Pressure in the main steam line will be that supplied by the geothermal field. For example, pressure of the main steam in the range of 150 lb./inch2 can be accommodated. Typically, the steam is expanded through valve 17 to 30 times its normal volume. This being the case, pressure of the steam as it passes through the T separator is in the range of 5 lb./inch2. The steam at this point is superheated; that is to say there is no liquid water within the steam.
At this juncture, the steam flows into pressure drop chamber B. This chamber is typically jacketed with insulation 32 interior of the chamber.
Interior of chamber B, there is a large vertical column 30. As will be more apparent, column 30 is the entrance to the vacuum system which produces the required measurement. Excess condensate and steam accumulated within the pressure drop chamber B are discharged through a pipe 35.
Referring to column 30, this column is the entrance of dry steam to the condensible gas measuring device of this invention. A vacuum pump C and a condenser D with well E will be seen to pull the measured fluids through the system. By measuring the flow of condensate out of well E against the flow of noncondensible gases through the vacuum pump C, measurement can occur.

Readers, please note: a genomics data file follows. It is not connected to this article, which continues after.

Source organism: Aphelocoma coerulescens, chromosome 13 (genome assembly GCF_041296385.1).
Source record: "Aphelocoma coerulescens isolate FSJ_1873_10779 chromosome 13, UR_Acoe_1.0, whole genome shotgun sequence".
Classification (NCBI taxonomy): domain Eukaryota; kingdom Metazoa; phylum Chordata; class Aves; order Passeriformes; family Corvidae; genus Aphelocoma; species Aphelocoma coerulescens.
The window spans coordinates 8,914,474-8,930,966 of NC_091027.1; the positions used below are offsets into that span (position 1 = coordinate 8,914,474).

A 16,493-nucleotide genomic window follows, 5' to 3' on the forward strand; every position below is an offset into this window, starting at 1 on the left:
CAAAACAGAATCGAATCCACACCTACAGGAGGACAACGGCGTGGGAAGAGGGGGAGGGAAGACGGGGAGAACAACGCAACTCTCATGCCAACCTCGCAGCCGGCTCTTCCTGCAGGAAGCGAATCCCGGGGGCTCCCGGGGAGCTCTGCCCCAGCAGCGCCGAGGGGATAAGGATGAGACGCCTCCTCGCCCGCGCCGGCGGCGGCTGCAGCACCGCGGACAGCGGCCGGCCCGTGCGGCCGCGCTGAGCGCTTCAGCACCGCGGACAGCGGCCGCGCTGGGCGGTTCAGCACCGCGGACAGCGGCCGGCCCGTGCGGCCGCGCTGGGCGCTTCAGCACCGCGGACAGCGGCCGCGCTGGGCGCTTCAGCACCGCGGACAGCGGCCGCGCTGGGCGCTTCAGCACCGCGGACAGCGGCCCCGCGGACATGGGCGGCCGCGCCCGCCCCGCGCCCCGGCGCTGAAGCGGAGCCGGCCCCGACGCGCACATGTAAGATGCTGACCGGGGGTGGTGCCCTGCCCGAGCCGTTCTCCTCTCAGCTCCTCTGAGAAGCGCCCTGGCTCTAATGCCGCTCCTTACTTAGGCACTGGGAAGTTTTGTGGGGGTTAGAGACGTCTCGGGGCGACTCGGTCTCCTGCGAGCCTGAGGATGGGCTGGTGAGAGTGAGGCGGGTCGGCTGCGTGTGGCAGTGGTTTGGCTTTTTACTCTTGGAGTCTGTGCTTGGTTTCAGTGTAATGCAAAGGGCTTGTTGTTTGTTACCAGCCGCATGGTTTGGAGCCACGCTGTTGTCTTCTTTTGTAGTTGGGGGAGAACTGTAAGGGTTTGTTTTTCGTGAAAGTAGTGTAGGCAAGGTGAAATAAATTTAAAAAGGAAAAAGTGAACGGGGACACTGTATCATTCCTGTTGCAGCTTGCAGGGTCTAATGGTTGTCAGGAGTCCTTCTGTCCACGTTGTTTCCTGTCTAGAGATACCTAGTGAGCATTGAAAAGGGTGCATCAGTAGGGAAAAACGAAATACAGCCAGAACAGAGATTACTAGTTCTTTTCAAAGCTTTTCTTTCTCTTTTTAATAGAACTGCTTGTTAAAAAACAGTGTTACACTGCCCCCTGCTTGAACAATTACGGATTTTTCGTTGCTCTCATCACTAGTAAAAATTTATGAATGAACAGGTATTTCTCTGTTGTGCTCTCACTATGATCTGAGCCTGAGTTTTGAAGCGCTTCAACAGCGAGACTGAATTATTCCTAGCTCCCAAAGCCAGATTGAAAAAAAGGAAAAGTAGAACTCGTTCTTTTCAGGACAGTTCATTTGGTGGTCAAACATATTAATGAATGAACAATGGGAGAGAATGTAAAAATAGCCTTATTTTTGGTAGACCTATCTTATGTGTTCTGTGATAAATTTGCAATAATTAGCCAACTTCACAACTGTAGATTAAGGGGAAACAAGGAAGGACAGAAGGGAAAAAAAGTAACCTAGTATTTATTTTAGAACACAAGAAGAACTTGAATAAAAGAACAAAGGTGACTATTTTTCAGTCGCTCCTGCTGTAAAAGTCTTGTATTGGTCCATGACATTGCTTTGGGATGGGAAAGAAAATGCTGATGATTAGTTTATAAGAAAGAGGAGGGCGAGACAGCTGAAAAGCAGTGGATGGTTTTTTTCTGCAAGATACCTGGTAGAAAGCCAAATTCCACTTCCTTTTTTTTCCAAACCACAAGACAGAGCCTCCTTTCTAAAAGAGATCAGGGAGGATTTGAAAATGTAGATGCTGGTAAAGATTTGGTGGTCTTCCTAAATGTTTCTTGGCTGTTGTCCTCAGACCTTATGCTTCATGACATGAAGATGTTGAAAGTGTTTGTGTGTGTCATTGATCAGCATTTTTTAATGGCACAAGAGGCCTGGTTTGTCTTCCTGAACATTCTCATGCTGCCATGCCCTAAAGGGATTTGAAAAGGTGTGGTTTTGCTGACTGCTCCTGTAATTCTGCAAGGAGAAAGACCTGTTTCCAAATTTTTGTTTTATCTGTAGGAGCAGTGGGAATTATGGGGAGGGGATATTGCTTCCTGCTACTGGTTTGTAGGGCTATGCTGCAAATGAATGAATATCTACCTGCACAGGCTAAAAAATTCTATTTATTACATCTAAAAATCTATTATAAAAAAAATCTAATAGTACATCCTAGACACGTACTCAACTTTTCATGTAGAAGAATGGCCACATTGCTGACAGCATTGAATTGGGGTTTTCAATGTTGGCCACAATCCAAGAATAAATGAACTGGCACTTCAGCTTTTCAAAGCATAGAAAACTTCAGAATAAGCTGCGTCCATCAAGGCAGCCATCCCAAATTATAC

Referring again to FIG. 1, an acid supply 40 is injected through a pump 45 into the passing steam flow 50 from the conduit 30. Sufficient injection occurs to give the overall flow a pH between 3.0 and 5.0 preferably to the range of 4.0. When the sulfuric acid is injected in dilute form, it changes the pH of the passing condensate. This prevents hydrogen sulfide and carbon dioxide from dissolving in the condensate.
Ammonia (NH3) will in fact dissolve in the condensate. As will hereinafter be made apparent, a correction factor can be made for the noncondensible ammonia by measuring the ammonia in the condensate and correcting the gas flow computation.
The treated saturated steam is then passed to a vertical condenser 90.